September 26, 2023 – Despite the economic uncertainty and inflation, security budgets have generally continued to rise but at a lower rate than prior years, according to IANS Research and Artico Search’s just released 2023 Security Budget Benchmark Report, an annual research study that analyzes detailed cybersecurity budget data. Respondents reported an average security budget increase of six percent, a significant decrease from the 17 percent increase in the previous budget cycle, marking a 65 percent reduction in growth. Across industries, the decline was most prominent in technology firms, which dropped from +30 percent growth in 2021-2022 to +five percent this year, with more than 33 percent of organizations freezing or cutting cybersecurity budgets. This year’s report surveyed 550 chief information security officers, and other security executives provided data.
“Clearly the economic slowdown has affected even hot areas like cybersecurity recruiting,” said Matt Comyns, co-founder and president at Artico Search. “For the first time in a long time, supply and demand are less disconnected. Budgets have been tighter and people are changing jobs less frequently. So, fewer roles are coming to market. That said, we are still in the early chapters of a long book on cybersecurity transformation. Companies are still building cybersecurity programs and teams. There will be a good tailwind for cybersecurity recruiting for many years to come.”
So, has it been difficult is to recruit cybersecurity executives? “It’s a bit easier in 2023 than it has been for quite some time,” said Mr. Comyns. “That said, the cybersecurity executives who have all the desired skills needed have many options and leverage. For the top one percent of cybersecurity executives they can name their price and demands. It’s still an immature/developing function. Not all executives are created equal. The risk for companies keeps rising with more advanced threats and stricter government policies and penalties. Paying well into the seven figures for the right executive to lead this complex function is worth the cost. Just ask MGM and Caesars this past month.”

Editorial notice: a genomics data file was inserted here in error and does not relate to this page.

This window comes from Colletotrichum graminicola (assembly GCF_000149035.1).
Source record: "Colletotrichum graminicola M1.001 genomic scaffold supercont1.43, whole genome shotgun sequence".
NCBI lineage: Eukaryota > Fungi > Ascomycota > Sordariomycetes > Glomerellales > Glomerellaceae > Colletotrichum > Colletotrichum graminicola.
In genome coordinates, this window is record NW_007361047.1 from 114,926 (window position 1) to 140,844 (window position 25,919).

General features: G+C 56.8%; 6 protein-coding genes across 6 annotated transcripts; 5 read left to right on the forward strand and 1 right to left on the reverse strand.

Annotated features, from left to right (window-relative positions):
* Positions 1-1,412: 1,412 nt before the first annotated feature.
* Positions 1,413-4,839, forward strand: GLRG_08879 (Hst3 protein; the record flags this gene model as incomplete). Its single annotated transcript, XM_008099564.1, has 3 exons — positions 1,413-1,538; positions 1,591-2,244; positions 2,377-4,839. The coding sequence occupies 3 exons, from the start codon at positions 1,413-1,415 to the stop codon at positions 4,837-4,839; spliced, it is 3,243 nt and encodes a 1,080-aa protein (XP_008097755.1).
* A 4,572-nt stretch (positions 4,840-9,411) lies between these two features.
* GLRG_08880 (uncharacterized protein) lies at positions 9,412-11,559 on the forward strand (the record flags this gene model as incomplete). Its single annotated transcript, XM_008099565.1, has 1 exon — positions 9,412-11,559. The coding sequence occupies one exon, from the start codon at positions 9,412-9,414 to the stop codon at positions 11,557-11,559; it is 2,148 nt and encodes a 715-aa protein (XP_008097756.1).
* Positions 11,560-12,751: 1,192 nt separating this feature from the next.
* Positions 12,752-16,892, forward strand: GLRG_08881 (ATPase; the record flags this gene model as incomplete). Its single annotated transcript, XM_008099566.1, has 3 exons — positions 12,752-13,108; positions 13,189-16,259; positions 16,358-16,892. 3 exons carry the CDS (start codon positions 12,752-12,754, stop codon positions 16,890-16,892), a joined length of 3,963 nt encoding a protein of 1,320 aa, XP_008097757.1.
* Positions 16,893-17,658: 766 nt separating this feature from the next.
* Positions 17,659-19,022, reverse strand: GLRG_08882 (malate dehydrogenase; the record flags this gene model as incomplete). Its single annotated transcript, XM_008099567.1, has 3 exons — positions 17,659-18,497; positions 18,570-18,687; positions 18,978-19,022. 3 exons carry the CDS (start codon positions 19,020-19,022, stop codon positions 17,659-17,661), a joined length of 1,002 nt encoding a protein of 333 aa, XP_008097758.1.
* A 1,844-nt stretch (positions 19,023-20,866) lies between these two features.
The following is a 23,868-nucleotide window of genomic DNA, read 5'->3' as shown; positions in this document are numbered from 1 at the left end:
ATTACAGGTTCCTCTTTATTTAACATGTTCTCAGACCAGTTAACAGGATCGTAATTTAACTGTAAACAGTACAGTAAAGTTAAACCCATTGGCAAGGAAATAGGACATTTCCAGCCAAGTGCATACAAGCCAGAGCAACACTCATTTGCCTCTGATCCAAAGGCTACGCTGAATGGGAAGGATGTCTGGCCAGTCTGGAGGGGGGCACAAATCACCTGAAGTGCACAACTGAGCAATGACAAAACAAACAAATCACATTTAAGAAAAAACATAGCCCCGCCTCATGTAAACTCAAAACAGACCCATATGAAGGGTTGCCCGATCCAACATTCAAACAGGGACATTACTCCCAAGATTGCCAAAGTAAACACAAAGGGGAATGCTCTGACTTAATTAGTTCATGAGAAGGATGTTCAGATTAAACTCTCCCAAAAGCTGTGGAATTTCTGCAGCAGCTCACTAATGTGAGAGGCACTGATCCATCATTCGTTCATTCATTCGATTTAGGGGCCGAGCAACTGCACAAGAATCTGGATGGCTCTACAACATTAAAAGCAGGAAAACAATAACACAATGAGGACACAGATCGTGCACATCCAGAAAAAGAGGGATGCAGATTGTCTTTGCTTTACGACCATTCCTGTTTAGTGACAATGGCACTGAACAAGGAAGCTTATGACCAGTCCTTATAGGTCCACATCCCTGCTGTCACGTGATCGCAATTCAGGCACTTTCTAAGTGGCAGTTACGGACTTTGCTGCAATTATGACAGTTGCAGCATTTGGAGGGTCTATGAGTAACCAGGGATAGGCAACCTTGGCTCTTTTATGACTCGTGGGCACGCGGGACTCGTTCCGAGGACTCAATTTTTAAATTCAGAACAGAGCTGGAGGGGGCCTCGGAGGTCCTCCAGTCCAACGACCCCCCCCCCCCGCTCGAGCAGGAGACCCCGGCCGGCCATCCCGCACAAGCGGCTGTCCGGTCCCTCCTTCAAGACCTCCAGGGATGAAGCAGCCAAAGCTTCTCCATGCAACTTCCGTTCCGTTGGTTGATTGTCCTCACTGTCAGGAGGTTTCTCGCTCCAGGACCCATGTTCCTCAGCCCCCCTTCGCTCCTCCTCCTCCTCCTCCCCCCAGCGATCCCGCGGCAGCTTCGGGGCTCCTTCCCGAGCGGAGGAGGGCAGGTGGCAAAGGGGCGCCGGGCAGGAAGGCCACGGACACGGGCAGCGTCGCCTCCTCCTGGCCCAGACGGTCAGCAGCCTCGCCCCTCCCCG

“The cybersecurity sector will continue to be messy over the next five years as companies and governments sort through this complicated challenge,” he said. “My sense is things will likely improve 10 years out. Next generation executives and technology should help a lot. Governments should have a better handle on it as well.”
“The incremental growth in cybersecurity budgets is insufficient relative to the increases in scope facing security teams,” said Nick Kakolowski, senior research director of IANS. “In the latter part of Q4 2022 and throughout 2023, many CISOs reported difficulty getting the resources they need, with some indicating outright budget freezes. With the recent public breaches at Clorox, MGM, and Caesars, we will be closely monitoring how companies approach budgeting for 2024. Our research indicates that organizations that adjust spending in response to major industry disruptions boost their budgets by 27 percent, on average.”
Today, most CISOs use security budget as a percentage of the IT budget as a key metric for internal reporting and external benchmarking purposes, said Artico Search. This CISO compensation and budget study has been tracking this metric over the past four years. Since 2020, it has increased from 8.6 percent to 11.6 percent this year, indicating an increase in security spending relative to IT spending.
“The continued digital transformation and move to the cloud is a massive change for security teams who now need to hire cloud architects, cloud engineers, and cloud compliance professionals at a fast clip,” said Steve Martano, a partner and executive recruiter in Artico Search’s cyber practice. “It is not easy to recruit professionals with these highly coveted technical skills, and talent in this area is expensive.”
“The CISO’s budget is increasing as a percentage of the IT budget because IT budgets are being cut at a faster rate than security budgets, and, in many cases, security budgets are being increased,” said Mr. Comyns. “Furthermore, security is becoming more expensive and complex, while IT is becoming increasingly commoditized.”